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Love, sex, and a whole lot of drama – the scandalous Netflix-hit Bridgerton is back for its second season on March 25 and we can’t wait to see what’s installed for the eight siblings. 

The most-watched Netflix series of all time is based on Julia Quinn’s novels of the same name, which depicts tight-knit siblings on the quest to find true love in London during the Regency era. The show, produced by acclaimed writer and producer Shonda Rhimes, is lauded for its feminist approach to romance, gorgeous costumes and diverse casting.

Related article: Bridgerton Is Getting A Prequel Series About Young Queen Charlotte

Season one revolved around the whirlwind – and steamy – relationship between Daphne Bridgerton (Phoebe Dynevor) and Simon Basset (Regé-Jean Page). Now, living blissfully with their son, the series turns to Anthony Bridgerton (Jonathan Bailey) who pledged to marry without love for the sake of his family and how he navigates this. 

Anticipating another tantalising season ahead, we spoke to Jonathan over video call to find out what viewers can expect from season two and how he prepared for his bigger role.

Interview with Jonathan Bailey on Bridgerton

Did you expect Season One to be an instant hit? 

I don’t know, I sort of describe it like all the ingredients were there for a really delicious meal but you just never know how well these things get cooked. There are so many variables for the magic to take place and for a series to hit the zeitgeist in a way Bridgerton did. I think it was the perfect time for this romance to come out in a world, which was devoid of connection and human empathy because of the pandemic. 

So that’s one aspect of it but with Shonda Rhimes at the helm, and with Netflix rallying behind, it’s a pretty stellar sort of supersonic girl band of a creative team. So yeah, all the ingredients were there and I did believe in it, and I loved Phoebe who plays Daphne and I could tell that they were coming up with something that was really special.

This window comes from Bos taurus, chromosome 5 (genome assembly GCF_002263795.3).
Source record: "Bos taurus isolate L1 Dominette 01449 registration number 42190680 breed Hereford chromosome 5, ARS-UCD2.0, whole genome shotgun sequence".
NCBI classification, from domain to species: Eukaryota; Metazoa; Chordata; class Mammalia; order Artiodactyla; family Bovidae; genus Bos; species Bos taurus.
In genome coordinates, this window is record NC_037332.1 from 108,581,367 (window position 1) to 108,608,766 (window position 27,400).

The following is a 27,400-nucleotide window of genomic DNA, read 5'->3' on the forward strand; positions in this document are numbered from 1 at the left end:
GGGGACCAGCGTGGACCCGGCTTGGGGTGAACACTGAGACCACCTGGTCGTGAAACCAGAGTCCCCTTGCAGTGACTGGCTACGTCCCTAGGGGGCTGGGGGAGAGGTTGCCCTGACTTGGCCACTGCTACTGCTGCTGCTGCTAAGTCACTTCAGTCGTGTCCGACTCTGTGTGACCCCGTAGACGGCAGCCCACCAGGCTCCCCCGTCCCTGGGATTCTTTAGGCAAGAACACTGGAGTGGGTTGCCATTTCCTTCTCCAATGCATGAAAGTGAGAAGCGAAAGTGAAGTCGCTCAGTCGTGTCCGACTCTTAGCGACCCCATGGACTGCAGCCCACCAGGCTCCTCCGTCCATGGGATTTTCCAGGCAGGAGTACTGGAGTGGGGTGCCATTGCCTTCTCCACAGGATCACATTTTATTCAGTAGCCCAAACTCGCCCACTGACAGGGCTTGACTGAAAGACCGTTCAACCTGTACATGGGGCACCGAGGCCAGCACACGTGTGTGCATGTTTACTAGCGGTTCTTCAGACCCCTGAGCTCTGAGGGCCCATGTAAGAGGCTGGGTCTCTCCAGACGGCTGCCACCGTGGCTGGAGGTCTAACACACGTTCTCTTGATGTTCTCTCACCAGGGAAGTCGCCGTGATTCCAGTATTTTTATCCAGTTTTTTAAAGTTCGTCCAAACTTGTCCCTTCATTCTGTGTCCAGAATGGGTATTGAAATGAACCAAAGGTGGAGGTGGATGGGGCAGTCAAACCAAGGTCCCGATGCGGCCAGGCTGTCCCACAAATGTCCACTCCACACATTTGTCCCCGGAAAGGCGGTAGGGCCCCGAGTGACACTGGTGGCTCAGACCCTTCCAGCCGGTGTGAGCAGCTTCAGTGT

More importantly, we all got on so well – usually, from my experience, when the cast get along, as well as we do, it comes across. So I knew that there was going to be something there.

In a way, the pandemic also helped in the show’s success because it was released during a time when nobody could touch one another in real life.

Totally, in itself, it is already a fantasy but when you’re living in a world devoid of all of those things, you’ll want to live vicariously and there are so many different romances that go on in Bridgerton because there’s something going on with every character. Therefore there’s a flavour for everyone and you can see yourself in any one of the characters. (The pandemic) sort of took it to the stratosphere.

What can we expect from season two?

It takes everything that we love about series one and series two just goes to a new level, we’ve got the inclusion of this amazing Sharma family, with three incredible female characters played by Simone Ashley, Charithra Chandran and Shelley Conn, and they bring about them a whole history of intrigue and mystery. And of course, they bring a lot of flirtation and installation with Anthony. 

Related article: Bridgerton Has Been Renewed For Seasons 3 And 4

But listen, all the Bridgeton siblings will always be up to no good and up to tricks. So yeah, there’s a lot to look forward to. And, you know, in the best way, we now get to see another romance and we get to explore how humans can fall in love in multiple different ways. We fell in love with Daphne and Simon in season one and, hopefully, we will fall in love with Anthony and whoever he chooses.

His behaviour in episode one is very frustrating, choosing a wife just to bear kids and play a part in his family. He’s very misunderstood. Do you empathise with him?

Totally and I think he needs to be misunderstood in order for this series to be really exciting to watch. There’s nothing more satisfying to play a part where you’re keeping the cards close to your chest. 

It’s a reflection of the society that he lives in and the ridiculous responsibility that is put on the male figureheads in the family. It all comes from a place of love for his family but it’s a misplaced love and that’s what this series is about – him being challenged every step of the way.